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Wizard in the Forest
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Re: Where to start?!

Postby Wizard in the Forest » Wed Jan 05, 2011 3:36 am

Read that a few years ago. I should read it again and see what I remember... (^^);;;;
"One is not born a woman, but becomes one."- Simone de Beauvoir

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Kim OHara
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Re: Where to start?!

Postby Kim OHara » Wed Jan 05, 2011 6:38 am

imaginos wrote:IMHO 'In the Buddha's Words' by Bhikkhu Bodhi is the best introductory material for a beginner.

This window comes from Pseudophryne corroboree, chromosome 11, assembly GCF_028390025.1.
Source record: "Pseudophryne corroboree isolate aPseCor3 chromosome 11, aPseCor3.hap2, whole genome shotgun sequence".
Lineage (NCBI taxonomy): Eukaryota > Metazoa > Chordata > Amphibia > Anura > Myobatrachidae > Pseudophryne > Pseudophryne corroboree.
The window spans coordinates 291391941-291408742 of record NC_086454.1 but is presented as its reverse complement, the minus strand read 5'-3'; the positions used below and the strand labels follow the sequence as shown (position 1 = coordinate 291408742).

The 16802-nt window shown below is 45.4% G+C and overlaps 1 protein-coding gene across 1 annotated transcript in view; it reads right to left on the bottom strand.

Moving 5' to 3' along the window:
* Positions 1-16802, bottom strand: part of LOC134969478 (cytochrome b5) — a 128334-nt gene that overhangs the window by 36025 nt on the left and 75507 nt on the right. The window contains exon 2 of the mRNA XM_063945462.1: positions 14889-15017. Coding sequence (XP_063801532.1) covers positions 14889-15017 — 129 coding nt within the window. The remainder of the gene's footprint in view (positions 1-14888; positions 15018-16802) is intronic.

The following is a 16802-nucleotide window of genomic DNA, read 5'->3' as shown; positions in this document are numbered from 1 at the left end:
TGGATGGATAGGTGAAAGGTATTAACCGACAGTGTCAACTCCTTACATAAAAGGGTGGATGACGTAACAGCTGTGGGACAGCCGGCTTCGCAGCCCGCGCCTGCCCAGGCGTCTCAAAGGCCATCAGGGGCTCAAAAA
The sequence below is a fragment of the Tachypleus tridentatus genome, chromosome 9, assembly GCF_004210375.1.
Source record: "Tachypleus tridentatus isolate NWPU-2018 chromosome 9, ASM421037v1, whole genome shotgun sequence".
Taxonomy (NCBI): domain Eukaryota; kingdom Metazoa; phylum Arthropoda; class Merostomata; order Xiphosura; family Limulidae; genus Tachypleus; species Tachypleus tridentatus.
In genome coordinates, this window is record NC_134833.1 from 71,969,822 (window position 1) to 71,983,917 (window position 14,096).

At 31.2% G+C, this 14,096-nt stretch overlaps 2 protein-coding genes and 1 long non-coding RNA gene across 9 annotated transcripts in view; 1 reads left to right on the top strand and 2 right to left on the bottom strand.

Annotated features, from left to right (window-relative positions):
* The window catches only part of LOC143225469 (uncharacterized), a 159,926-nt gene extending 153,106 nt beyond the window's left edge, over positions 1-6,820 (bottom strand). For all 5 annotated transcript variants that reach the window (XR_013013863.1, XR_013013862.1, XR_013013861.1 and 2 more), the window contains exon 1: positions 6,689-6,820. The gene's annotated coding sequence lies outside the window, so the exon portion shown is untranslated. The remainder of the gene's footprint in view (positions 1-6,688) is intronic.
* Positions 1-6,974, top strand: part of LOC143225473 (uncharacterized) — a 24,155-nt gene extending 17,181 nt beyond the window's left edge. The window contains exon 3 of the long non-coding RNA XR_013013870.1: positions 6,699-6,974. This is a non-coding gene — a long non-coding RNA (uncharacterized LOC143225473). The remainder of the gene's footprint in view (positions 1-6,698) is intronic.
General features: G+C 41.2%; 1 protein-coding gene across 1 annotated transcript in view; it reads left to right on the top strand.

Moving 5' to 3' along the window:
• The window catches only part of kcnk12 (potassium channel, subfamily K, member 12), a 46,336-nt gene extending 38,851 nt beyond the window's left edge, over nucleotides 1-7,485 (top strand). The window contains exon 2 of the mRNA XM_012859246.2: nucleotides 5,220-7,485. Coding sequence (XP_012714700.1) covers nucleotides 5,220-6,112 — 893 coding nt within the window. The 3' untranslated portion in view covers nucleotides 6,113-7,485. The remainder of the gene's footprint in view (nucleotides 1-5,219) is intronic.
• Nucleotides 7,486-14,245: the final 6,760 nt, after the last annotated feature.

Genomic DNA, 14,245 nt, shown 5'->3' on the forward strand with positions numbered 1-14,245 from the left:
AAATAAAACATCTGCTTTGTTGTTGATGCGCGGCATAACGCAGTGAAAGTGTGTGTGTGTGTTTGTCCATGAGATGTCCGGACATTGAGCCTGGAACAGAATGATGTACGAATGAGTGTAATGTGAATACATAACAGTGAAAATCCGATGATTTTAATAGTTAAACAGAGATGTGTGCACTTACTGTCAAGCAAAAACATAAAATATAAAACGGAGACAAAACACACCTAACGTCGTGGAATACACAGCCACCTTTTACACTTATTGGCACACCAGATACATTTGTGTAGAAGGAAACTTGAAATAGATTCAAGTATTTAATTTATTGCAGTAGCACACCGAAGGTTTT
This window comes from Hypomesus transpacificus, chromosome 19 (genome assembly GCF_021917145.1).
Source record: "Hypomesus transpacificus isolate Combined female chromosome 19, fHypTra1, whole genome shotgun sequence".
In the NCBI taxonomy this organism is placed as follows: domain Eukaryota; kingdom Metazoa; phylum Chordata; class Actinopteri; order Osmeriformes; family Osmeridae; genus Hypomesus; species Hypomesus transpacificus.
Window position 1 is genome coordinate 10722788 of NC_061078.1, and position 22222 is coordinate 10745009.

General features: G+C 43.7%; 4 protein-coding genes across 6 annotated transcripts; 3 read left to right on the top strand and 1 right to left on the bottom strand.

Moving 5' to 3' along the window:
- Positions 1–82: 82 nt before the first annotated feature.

It's really good, but it's not my top pick for beginners just because it's so long - there's so much material there that it's easy to get bogged down.
YMMV, of course.
:namaste:
Kim

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Nibbida
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Re: Where to start?!

Postby Nibbida » Wed Jan 05, 2011 12:14 pm

My preference wouldbe to start with Bhante Henepola Gunaratana's Eight Mindful Steps to Happiness: Walking the Buddha's Path.

http://www.amazon.com/Eight-Mindful-Ste ... 0861711769

What the Buddha Taught is also a good choice and a classic place to start, but it's more dense reading. Gunaratana very skillfully expresses the Eightfold Path in contemporary terms, which would make reading other books like What the Buddha Taught or Bhikku Bodhi's Noble Eightfold Path more accessible.

[Edit]
From both a general practice and meditation point of view, Gil Fronsdals The Issue at Hand is very good, and a very accessible book (and free).

http://www.insightmeditationcenter.org/ ... e-at-hand/
"Dispositions of the mind, like limbs of the body, acquire strength by exercise." --Thomas Jefferson